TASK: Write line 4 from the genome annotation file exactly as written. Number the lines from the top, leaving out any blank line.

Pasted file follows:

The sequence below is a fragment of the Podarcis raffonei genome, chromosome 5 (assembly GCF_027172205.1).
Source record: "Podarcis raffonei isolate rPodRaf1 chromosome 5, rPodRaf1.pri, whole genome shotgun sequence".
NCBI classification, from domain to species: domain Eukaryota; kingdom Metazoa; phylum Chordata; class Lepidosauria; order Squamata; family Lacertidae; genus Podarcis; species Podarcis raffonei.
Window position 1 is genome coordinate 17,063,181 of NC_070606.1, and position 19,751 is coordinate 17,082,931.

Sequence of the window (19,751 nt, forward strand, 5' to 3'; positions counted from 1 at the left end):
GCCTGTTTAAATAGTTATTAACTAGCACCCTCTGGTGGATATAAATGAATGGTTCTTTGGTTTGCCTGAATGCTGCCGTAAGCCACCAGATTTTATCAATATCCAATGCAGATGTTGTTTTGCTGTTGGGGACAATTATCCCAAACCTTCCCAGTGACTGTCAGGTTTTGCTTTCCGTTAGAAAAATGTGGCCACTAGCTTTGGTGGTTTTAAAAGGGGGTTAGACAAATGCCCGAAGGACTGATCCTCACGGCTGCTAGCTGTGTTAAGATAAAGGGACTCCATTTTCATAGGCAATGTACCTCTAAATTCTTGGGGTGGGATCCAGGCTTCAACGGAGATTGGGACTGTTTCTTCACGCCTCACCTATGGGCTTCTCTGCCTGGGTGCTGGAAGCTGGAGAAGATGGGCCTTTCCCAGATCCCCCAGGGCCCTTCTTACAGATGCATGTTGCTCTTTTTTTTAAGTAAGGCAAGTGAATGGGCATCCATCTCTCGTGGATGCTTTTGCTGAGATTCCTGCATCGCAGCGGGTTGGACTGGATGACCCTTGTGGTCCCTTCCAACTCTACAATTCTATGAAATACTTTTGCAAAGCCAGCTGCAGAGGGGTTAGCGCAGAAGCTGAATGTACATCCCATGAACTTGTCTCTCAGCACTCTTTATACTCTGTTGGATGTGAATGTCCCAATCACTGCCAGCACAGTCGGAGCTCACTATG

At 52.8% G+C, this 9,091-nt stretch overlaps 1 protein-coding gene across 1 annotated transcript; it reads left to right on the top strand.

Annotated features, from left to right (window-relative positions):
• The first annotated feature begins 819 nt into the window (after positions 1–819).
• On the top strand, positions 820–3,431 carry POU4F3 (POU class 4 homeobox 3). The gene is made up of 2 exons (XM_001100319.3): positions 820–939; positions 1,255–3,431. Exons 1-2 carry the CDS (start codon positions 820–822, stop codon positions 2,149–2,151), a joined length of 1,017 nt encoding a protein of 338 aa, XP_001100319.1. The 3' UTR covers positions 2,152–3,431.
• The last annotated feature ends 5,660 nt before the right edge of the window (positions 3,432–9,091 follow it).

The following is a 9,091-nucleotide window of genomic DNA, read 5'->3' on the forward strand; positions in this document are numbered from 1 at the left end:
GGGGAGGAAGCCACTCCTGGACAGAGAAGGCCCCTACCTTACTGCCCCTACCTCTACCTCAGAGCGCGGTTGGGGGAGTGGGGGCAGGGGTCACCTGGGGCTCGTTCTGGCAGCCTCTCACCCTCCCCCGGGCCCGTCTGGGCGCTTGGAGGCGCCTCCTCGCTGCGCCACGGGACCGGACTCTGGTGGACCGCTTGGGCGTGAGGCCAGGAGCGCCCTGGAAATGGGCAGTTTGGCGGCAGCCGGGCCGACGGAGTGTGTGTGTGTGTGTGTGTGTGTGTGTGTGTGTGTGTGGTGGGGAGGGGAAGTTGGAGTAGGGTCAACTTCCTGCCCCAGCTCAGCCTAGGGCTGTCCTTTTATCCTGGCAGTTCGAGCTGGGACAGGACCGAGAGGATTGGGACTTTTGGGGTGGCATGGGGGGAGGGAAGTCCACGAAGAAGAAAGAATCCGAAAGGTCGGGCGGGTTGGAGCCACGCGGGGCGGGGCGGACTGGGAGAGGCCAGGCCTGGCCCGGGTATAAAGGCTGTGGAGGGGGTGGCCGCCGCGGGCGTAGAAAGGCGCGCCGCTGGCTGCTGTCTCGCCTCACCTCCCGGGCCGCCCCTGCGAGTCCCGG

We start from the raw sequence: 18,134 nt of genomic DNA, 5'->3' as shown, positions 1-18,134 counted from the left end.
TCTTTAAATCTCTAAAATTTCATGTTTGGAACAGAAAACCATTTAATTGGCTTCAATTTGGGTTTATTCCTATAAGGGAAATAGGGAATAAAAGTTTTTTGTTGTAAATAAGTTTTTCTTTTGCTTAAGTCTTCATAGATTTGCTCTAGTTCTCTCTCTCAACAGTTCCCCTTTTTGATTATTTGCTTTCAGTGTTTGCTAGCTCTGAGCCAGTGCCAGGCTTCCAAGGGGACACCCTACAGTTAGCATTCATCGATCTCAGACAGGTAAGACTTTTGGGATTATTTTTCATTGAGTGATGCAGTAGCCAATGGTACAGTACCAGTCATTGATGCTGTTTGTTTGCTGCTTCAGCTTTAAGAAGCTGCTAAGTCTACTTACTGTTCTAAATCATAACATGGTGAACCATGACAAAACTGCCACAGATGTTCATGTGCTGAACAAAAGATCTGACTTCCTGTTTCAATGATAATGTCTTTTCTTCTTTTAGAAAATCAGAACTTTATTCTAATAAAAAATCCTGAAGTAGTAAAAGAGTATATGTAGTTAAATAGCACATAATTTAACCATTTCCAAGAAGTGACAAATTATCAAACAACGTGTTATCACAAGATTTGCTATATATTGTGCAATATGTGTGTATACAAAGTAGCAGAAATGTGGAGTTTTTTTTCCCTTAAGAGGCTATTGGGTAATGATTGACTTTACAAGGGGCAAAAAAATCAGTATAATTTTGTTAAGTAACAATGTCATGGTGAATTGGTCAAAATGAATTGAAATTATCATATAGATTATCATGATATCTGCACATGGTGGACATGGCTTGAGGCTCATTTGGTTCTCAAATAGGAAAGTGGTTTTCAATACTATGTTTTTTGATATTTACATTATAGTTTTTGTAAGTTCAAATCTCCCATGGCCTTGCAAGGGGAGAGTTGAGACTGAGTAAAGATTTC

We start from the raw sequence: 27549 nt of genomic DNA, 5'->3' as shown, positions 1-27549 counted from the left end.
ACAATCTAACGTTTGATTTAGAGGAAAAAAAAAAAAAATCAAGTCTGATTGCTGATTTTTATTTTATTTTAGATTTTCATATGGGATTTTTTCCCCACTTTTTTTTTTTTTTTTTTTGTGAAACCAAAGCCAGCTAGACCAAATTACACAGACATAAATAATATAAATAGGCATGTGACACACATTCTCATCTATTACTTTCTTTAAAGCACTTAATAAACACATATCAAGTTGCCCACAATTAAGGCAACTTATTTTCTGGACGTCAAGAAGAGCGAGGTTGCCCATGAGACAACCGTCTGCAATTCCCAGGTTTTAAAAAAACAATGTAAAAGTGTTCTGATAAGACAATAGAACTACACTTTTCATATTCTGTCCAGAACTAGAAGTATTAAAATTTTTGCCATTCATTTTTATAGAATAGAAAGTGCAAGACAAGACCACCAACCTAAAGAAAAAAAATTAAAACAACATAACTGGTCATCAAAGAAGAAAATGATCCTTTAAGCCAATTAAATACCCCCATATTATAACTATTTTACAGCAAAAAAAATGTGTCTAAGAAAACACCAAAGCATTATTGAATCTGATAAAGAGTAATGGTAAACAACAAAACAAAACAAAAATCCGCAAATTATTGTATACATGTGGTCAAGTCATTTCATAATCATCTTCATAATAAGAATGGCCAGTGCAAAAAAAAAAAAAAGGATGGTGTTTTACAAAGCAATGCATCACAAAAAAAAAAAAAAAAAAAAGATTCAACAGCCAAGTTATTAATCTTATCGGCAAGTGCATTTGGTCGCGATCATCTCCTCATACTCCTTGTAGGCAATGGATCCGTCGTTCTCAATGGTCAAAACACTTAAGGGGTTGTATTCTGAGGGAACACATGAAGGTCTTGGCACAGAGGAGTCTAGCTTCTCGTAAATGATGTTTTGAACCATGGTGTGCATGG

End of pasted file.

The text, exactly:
Window position 1 is genome coordinate 17,063,181 of NC_070606.1, and position 19,751 is coordinate 17,082,931.